LXD uses an image based workflow. It comes with a built-in image store where the user or external tools can import images.
Containers are then started from those images.
It's possible to spawn remote containers using local images or local containers using remote images. In such cases, the image may be cached on the target LXD.
When spawning a container from a remote image, the remote image is downloaded into the local image store with the cached bit set. The image will be kept locally as a private image until either it's been unused (no new container spawned) for the number of days set in images.remote_cache_expiry or until the image's expiry is reached whichever comes first.
LXD keeps track of image usage by updating the last_used_at image property every time a new container is spawned from the image.
LXD can keep images up to date. By default, any image which comes from a remote server and was requested through an alias will be automatically updated by LXD. This can be changed with images.auto_update_cached.
On startup and then every 6 hours (unless images.auto_update_interval is set), the LXD daemon will go look for more recent version of all the images in the store which are marked as auto-update and have a recorded source server.
When a new image is found, it is downloaded into the image store, the aliases pointing to the old image are moved to the new one and the old image is removed from the store.
The user can also request a particular image be kept up to date when manually copying an image from a remote server.
LXD currently supports two LXD-specific image formats.
The first is a unified tarball, where a single tarball contains both the container rootfs and the needed metadata.
The second is a split model, using two tarballs instead, one containing the rootfs, the other containing the metadata.
The former is what's produced by LXD itself and what people should be using for LXD-specific images.
The latter is designed to allow for easy image building from existing non-LXD rootfs tarballs already available today.
Tarball, can be compressed and contains:
- templates/ (optional)
In this mode, the image identifier is the SHA-256 of the tarball.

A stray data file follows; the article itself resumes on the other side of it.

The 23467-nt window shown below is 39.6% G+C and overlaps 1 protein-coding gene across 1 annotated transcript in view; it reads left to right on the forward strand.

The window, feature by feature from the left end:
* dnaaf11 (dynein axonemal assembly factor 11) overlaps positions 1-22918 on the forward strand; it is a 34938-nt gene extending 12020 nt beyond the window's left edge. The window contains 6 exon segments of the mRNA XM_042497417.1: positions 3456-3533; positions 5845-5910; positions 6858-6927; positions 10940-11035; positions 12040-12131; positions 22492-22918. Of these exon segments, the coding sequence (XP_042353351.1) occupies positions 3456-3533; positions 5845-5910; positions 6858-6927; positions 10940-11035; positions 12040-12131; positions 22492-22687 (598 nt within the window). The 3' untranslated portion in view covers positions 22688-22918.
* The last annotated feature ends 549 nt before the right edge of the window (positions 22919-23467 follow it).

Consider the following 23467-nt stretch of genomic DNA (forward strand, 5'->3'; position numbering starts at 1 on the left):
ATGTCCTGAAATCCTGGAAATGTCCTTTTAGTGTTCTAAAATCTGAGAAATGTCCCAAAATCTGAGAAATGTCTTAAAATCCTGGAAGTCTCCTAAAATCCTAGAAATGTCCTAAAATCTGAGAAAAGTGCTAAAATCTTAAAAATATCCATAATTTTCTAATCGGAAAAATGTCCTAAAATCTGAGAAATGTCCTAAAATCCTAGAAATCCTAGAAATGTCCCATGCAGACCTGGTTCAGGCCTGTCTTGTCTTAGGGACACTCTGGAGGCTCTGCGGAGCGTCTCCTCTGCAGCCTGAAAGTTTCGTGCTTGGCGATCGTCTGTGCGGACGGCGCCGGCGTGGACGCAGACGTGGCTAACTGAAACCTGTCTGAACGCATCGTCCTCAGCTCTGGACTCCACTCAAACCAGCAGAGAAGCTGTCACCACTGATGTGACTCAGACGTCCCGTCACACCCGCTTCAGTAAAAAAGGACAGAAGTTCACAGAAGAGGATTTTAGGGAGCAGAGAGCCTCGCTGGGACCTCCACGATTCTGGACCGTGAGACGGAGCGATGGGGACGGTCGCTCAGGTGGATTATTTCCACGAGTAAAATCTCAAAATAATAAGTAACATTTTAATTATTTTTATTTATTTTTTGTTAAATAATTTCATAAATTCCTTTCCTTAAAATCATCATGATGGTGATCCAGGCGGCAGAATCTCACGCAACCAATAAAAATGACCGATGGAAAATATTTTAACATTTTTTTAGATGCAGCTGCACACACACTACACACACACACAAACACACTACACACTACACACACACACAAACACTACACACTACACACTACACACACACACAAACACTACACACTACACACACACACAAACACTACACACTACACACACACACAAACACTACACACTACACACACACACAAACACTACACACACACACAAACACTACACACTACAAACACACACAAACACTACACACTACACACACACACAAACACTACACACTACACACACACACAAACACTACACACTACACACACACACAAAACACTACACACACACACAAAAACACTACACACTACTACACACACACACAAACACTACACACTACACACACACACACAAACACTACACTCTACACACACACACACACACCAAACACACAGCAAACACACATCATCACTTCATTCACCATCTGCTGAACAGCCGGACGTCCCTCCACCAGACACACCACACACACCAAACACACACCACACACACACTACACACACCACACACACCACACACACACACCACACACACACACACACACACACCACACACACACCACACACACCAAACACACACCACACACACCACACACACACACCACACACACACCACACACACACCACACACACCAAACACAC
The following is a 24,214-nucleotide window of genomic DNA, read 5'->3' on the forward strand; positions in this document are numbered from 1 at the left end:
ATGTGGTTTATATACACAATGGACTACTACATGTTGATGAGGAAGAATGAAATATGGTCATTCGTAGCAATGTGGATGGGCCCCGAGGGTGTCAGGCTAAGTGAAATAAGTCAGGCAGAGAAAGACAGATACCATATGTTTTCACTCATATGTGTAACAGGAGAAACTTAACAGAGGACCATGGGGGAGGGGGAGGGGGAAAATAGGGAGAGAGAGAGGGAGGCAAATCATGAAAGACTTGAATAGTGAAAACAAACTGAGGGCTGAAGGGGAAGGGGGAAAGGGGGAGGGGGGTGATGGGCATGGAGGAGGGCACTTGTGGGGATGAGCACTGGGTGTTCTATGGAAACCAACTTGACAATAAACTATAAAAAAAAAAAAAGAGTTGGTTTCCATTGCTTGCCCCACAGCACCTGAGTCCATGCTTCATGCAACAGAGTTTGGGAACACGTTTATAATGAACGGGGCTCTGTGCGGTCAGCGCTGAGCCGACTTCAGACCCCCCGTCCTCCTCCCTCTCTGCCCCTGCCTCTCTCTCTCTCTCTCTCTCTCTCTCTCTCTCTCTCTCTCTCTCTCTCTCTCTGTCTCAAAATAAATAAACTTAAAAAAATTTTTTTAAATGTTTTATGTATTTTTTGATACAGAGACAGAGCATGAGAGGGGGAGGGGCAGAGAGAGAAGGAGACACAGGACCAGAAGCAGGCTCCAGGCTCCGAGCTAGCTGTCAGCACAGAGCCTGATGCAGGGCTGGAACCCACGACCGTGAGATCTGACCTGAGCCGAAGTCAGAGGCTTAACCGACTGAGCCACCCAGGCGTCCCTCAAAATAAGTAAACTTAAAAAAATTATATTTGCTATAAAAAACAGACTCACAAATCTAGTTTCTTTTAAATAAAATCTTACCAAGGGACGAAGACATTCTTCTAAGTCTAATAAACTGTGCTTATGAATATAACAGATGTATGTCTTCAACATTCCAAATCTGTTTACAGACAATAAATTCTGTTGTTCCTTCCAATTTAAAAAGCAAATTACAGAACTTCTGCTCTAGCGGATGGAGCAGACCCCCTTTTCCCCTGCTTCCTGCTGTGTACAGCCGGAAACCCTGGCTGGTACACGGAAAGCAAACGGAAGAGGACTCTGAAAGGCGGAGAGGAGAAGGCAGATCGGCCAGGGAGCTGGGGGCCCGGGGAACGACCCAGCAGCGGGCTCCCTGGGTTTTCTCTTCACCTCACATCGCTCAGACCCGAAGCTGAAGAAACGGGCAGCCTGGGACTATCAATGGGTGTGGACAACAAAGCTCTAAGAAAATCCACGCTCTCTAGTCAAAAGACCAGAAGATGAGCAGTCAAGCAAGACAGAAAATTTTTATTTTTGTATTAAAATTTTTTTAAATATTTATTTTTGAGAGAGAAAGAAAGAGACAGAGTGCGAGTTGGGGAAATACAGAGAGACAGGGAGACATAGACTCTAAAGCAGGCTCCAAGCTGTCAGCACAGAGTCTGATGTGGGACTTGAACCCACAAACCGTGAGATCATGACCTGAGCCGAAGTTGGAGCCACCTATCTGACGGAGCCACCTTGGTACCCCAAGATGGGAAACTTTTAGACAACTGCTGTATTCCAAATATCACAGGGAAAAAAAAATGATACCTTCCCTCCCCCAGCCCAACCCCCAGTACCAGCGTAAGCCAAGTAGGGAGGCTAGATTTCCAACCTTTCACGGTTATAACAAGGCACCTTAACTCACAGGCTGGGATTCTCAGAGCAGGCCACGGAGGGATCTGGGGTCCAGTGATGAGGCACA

Two (possibly compressed) tarballs. One for metadata, one for the rootfs.
- templates/ (optional)
rootfs.tar contains a Linux root filesystem at its root.
In this mode the image identifier is the SHA-256 of the concatenation of the metadata and rootfs tarball (in that order).
The rootfs directory (or tarball) contains a full file system tree of what will become the container's /.
The templates directory contains pongo2-formatted templates of files inside the container.
metadata.yaml contains information relevant to running the image under LXD, at the moment, this contains:
architecture: x86_64 creation_date: 1424284563 properties: description: Ubuntu 14.04 LTS Intel 64bit os: Ubuntu release: - trusty - 14.04 templates: /etc/hosts: when: - create - rename template: hosts.tpl properties: foo: bar /etc/hostname: when: - start template: hostname.tpl /etc/network/interfaces: when: - create template: interfaces.tpl create_only: true
The architecture and creation_date fields are mandatory, the properties are just a set of default properties for the image. The os, release, name and description fields while not mandatory in any way, should be pretty common.
For templates, the "when" key can be one or more of:
- create (run at the time a new container is created from the image)
- copy (run when a container is created from an existing one)
- start (run every time the container is started)
The templates will always receive the following context:
- trigger: name of the event which triggered the template (string)
- path: path of the file being templated (string)
- container: key/value map of container properties (name, architecture, privileged and ephemeral) (map[string]string)
- config: key/value map of the container's configuration (map[string]string)
- devices: key/value map of the devices assigned to this container (map[string]map[string]string)
- properties: key/value map of the template properties specified in metadata.yaml (map[string]string)
The "create_only" key can be set to have LXD only only create missing files but not overwrite an existing file.
As a general rule, you should never template a file which is owned by a package or is otherwise expected to be overwritten by normal operation of the container.
For convenience the following functions are exported to pongo templates:
- config_get("user.foo", "bar") => Returns the value of "user.foo" or "bar" if unset.